Harvard Law School – an Insider's Perspective on Life at an Ivy League Law School

Have you ever wondered what it’s like to attend an Ivy League law school like Harvard Law School? I attended Harvard Law School from 1991 through 1994 and obtained my Juris Doctorate in June 1994. Although it has been awhile since I graduated from Harvard Law School, I hope that you will still find my experiences valuable and relevant if you are considering attending an Ivy League law school.

Harvard Law School admission tips

Harvard Law School has relatively large classes in comparison with many other law schools, with approximately 550 students in each class. Because of this, I believe that Harvard Law School looks to create as diverse of a student body as possible. This means that you don’t need to attend an Ivy League undergraduate school or have a perfect score on your LSATs to get in to Harvard Law School. I am living proof of this — I attended a very small Catholic liberal arts college in Pennsylvania that not many people have ever heard of. Also, I received the median LSAT score for those admitted to Harvard Law School.

Even though my undergraduate degree was in political science, you shouldn’t think that you have to be a poly sci major in order to be admitted. Harvard Law School admits students with a wide variety of backgrounds (for example, there were several medical doctors in my class), and there is no specific curriculum that you need to take in order to be admitted to this Ivy League law school.

My biggest piece of advice for getting admitted to Harvard Law School is to focus on the personal statement that you are required to submit with your application. Almost everyone who applies to Harvard Law School is going to have the grades, LSAT scores, recommendation letters, and resume necessary to get in to this Ivy League law school, so the personal statement is your one real opportunity to stand out from the crowd. Be as interesting as possible!

Harvard Law School financial aid

Although Harvard Law School does not award “merit” scholarships, it does offer a tremendous number of financial aid opportunities. If you gain admission to Harvard Law School, be sure to visit the financial aid office every year to see what “need-based” scholarships are available. You might be surprised at the number of offerings at this Ivy League law school.

For example, in my second year at Harvard Law School, I received a scholarship that was specifically earmarked for residents of county where I grew up — Carbon County, PA (apparently my county was deemed to be “needy” in some sense). As Carbon County is extremely tiny, I could hardly believe it when I found out that this scholarship existed. It paid for all of my second year and part of my third year at Harvard Law School.

Depending on what type of work you want to do when you get out of law school, you should also be aware of Harvard Law School’s Low Income Protection Program (LIPP). It helps repay the student loans of Harvard Law School graduates who enter the public interest field, and it does not require you to commit to working in the public sector for a fixed number of years.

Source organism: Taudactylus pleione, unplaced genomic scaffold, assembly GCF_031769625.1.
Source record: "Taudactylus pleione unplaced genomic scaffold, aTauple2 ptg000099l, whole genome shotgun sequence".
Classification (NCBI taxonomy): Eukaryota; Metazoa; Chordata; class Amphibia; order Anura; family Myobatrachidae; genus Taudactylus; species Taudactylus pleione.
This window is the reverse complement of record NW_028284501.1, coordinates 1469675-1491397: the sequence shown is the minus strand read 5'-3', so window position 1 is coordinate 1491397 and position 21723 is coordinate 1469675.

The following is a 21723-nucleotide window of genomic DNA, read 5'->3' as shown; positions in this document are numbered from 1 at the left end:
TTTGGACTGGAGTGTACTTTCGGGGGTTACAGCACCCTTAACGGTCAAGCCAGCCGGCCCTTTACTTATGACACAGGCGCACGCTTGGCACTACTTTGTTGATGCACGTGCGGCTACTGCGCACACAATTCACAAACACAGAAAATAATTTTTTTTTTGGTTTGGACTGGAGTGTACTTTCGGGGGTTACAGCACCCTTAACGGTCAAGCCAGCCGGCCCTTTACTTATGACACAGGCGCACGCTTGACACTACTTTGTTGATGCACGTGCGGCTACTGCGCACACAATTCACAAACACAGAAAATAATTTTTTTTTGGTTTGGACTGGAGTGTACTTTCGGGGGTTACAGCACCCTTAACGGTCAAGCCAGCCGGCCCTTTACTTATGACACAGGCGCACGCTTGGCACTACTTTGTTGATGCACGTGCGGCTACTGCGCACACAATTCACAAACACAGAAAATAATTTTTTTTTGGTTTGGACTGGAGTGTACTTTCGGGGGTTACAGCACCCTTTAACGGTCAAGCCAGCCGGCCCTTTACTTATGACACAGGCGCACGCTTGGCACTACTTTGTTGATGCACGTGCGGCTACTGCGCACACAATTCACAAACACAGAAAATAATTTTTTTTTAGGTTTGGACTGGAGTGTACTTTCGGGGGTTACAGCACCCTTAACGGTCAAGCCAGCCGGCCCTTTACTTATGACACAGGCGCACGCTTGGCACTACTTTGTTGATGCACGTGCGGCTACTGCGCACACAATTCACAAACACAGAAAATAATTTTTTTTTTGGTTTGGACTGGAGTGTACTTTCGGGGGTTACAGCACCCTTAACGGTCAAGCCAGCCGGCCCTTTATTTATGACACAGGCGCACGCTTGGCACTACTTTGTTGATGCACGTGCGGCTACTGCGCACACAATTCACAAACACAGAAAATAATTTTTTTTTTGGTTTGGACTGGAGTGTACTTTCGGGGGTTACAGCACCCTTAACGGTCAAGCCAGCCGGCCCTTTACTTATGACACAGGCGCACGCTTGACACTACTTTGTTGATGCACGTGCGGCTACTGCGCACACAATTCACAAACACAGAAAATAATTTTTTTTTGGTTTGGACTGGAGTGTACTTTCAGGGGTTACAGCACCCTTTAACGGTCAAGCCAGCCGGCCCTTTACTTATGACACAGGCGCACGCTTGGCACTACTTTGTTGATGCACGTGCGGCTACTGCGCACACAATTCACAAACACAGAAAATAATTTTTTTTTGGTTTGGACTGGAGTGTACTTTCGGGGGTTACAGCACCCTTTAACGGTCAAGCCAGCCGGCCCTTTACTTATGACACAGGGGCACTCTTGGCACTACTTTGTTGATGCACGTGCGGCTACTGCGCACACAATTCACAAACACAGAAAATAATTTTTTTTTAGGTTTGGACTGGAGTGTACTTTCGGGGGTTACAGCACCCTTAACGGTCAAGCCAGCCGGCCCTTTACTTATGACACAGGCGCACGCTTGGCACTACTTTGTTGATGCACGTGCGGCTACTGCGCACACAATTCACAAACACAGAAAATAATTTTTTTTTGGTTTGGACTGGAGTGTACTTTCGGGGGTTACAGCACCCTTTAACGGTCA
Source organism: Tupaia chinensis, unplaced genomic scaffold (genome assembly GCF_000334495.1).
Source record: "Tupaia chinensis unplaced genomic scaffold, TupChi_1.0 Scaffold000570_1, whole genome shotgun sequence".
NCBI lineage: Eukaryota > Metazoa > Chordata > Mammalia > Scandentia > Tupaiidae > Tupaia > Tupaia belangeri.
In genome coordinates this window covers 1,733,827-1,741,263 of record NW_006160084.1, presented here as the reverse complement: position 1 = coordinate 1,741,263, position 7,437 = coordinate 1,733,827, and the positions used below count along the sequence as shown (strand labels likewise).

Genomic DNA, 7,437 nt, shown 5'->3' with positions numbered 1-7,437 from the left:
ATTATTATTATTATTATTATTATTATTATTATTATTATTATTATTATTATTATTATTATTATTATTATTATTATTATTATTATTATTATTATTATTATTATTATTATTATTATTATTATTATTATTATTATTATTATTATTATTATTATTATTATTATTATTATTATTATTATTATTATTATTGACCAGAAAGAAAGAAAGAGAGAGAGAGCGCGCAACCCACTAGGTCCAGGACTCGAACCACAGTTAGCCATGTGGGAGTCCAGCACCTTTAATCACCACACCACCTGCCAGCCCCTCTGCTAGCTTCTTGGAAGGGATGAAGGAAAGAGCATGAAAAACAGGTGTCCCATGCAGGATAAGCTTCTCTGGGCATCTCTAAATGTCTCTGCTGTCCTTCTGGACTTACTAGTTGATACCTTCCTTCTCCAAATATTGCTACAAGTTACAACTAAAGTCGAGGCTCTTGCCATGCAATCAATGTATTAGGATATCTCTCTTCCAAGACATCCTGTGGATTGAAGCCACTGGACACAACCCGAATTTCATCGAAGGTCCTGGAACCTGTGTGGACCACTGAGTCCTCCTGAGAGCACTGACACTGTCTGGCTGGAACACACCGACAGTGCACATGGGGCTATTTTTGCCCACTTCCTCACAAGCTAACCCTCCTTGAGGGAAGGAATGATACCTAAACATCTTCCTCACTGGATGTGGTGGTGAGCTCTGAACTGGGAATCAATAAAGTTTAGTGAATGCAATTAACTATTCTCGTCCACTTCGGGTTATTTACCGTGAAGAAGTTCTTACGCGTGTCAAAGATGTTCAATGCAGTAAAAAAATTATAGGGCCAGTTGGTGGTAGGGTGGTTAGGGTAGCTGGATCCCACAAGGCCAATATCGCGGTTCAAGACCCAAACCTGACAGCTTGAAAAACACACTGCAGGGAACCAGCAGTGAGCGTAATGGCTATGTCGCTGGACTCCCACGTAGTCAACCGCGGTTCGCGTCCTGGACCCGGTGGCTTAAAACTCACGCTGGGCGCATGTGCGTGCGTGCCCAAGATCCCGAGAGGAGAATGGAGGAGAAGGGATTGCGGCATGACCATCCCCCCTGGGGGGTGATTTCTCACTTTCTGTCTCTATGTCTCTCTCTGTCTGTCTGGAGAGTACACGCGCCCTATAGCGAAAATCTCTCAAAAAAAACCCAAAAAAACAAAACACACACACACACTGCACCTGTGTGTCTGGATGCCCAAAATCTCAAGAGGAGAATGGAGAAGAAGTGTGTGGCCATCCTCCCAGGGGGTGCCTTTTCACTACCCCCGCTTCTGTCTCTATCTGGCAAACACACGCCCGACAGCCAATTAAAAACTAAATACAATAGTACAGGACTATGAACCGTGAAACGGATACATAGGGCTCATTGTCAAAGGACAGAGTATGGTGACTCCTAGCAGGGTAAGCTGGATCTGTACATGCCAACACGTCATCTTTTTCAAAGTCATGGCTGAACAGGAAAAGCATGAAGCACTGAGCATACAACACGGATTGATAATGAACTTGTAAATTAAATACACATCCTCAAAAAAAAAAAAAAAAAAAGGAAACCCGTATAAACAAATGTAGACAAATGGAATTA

Harvard Law School exams and grades

Getting in to Harvard Law School is the hardest part! Others may disagree with me on this point, but once you are admitted to Harvard Law School, it is my strong belief that you are on easy street with a capital E. The grades at Harvard Law School are extremely inflated. Discussions that I have had with other lawyers over the years have made me realize that grades are often not inflated at all at many other law schools. When I attended Harvard Law School, if someone in my class got a C, it was big news because basically nobody at Harvard Law School gets C’s. They all get B’s and A’s.

Back in my day, almost everyone at Harvard Law School graduated with honors. However, since my time at Harvard Law School, the school has changed its policy so that fewer students are now awarded honors. However, I highly suspect that the grade inflation at Harvard Law School remains the same.

Most classes at Harvard Law School have only a final exam or final paper at the end of the semester. You might think that this would create a lot of pressure because your entire grade is based on one test or paper, but I never minded being in this situation. Most exams during my years at Harvard Law School were open book, which made life less stressful.

Harvard Law School – Is it as competitive as people think?

I found Harvard Law School to be surprisingly uncompetitive, especially once I caught on to the grade inflation that I discuss above. I was never interested in being on Law Review, so I didn’t even look into it. Again, just graduating from Harvard Law School will open up many doors for you. Honestly, I worked a lot harder in college than I did at Harvard Law School. Don’t get me wrong, I studied while I attended Harvard Law School, but I have to admit that I also watched my fair share of television. As the school’s official website says: “The bottom line is that Harvard Law School is what you make of it.”

Sources: Personal experience; Harvard Law School’s website; Fewer Students At Harvard Law School Awarded Honors, Chicago Tribune, June 9, 1999.